Posted on June 2, 2017 · Posted in General IRO news, North West & Wales

For a couple of hours the twenty-five of us went back in time to the days before electronics ruled our daily lives on the railway. 

To the days when oil and grime crept into our “snapping” and when drivers like Chris Mackenzie would not have always been as smartly dressed as he is today. Equally, Locomotive Storage wasn’t always as clean and tidy as we found it last Friday. Resurrected from the old Diesel Depot in Crewe, this operation is now far and away a different place to what it was.

Whilst some of our national treasures; steam locos such as Britannia, Bittern, and indeed more recent examples like the Class 47-Clansman were sitting on the inside roads (there are eight covered roads plus a further number outside), it is the depot itself and the skills being used which are the stars of this show.

Backtracking to 2014, news came that Pete Waterman had sold his Crewe based London & North Western Railway Heritage Company boiler shop and steam locomotive heavy repair business to Jeremy Hosking. Interesting indeed! Following this, the other big news was that Jeremy Hosking’s company Locomotive Storage had negotiated a 25 year lease of the Crewe Diesel Depot from DB Schenker, the present “owners”. Within this “new Crewe Works”, an impressive repair and servicing facility incorporating a Heavy Lift Shop and Paint Shop would be born.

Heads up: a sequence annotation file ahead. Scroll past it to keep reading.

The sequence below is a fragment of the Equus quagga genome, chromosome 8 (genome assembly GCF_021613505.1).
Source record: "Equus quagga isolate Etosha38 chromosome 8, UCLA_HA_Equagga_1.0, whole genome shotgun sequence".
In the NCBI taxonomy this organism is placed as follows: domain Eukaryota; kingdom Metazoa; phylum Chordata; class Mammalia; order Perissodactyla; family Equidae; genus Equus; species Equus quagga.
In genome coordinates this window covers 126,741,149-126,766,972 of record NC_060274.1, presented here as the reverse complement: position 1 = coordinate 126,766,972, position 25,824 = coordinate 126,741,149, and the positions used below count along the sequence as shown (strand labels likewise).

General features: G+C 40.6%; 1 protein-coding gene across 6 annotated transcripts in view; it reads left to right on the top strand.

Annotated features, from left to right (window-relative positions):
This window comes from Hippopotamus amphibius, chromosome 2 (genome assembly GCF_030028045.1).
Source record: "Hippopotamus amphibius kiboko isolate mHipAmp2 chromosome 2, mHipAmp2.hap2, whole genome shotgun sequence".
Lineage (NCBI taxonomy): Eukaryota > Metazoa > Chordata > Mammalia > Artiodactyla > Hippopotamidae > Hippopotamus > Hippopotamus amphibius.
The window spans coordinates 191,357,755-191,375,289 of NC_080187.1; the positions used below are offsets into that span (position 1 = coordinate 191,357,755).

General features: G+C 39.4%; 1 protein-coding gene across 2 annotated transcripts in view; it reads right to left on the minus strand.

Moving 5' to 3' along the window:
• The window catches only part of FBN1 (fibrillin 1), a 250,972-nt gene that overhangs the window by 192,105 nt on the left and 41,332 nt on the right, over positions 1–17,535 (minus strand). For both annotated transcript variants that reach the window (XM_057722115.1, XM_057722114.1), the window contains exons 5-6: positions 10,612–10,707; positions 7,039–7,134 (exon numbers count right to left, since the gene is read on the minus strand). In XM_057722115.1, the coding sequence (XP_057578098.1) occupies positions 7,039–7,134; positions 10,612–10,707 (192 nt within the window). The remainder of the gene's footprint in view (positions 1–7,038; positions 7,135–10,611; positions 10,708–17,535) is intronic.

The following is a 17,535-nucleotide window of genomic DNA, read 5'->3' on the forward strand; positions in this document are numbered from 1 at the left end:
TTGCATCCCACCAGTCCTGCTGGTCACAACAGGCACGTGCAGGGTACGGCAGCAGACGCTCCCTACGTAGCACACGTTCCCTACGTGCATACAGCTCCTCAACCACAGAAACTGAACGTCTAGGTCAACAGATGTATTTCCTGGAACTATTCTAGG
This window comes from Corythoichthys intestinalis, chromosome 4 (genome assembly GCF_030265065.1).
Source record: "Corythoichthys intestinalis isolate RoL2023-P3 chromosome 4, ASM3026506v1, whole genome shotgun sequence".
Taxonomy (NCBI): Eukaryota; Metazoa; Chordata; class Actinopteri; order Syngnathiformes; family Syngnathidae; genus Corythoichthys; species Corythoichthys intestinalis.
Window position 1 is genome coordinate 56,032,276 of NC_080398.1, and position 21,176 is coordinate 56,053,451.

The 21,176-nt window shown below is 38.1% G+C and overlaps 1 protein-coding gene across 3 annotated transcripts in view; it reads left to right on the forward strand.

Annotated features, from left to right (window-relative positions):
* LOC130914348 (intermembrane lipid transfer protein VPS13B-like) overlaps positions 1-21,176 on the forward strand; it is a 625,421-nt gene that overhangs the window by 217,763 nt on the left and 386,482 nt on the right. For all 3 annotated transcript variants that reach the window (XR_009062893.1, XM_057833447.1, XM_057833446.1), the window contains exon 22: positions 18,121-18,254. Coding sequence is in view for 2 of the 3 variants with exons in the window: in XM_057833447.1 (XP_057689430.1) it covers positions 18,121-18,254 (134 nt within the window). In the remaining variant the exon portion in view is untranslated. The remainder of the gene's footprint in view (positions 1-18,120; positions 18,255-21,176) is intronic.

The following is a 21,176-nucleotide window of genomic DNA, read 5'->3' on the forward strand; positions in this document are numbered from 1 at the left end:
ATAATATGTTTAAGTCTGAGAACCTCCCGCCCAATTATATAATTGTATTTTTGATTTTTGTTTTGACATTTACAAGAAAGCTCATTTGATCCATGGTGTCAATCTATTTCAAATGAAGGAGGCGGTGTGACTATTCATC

Walking through the new roller shutter doors, the general tidiness and cleanliness is as you would find in a modern car dealership workshop. This is thanks to a regime which includes the regular sweeping and floor scrubbing using special machines. Overhead glide three five and one forty tonne newly purchased Street cranes to move large and small components effortlessly around the workshop. Half-way down the building is a footbridge spanning all the internal roads, which makes for an excellent high level viewing platform.

There was evidence of a variety of work being undertaken including loco rebuilds, carriage bogie overhauls, and a plethora of different components receiving attention in the machine shop section.

Moving outside and into another newly refurbished building – the Heavy Lift Shop, it was pleasing to see the age-old skills of boiler-making being put to use and to view the intricate shape of a firebox throat-plate lying flat on the floor. Plus, of course the number of firebox stays which may need to be replaced in the boilers under repair.

The adjacent Paint Shop had a Class 37 Ruston powered loco undergoing a repaint, and this job was well underway. Several coaches had received the same treatment over recent months, following full overhauls, in readiness for a future major opportunity.

As a postscript to our visit, it has been announced that Mr. Hosking has been given the all-clear to apply for a Train Operating Company licence.

This being the case, it sounds like there will be considerable activity around “the Old Diesel Depot” for some time to come.
Our thanks go to Jeremy Hosking and his team at Crewe for a most interesting visit.

Phil Bateman
North West & Wales Area Council Member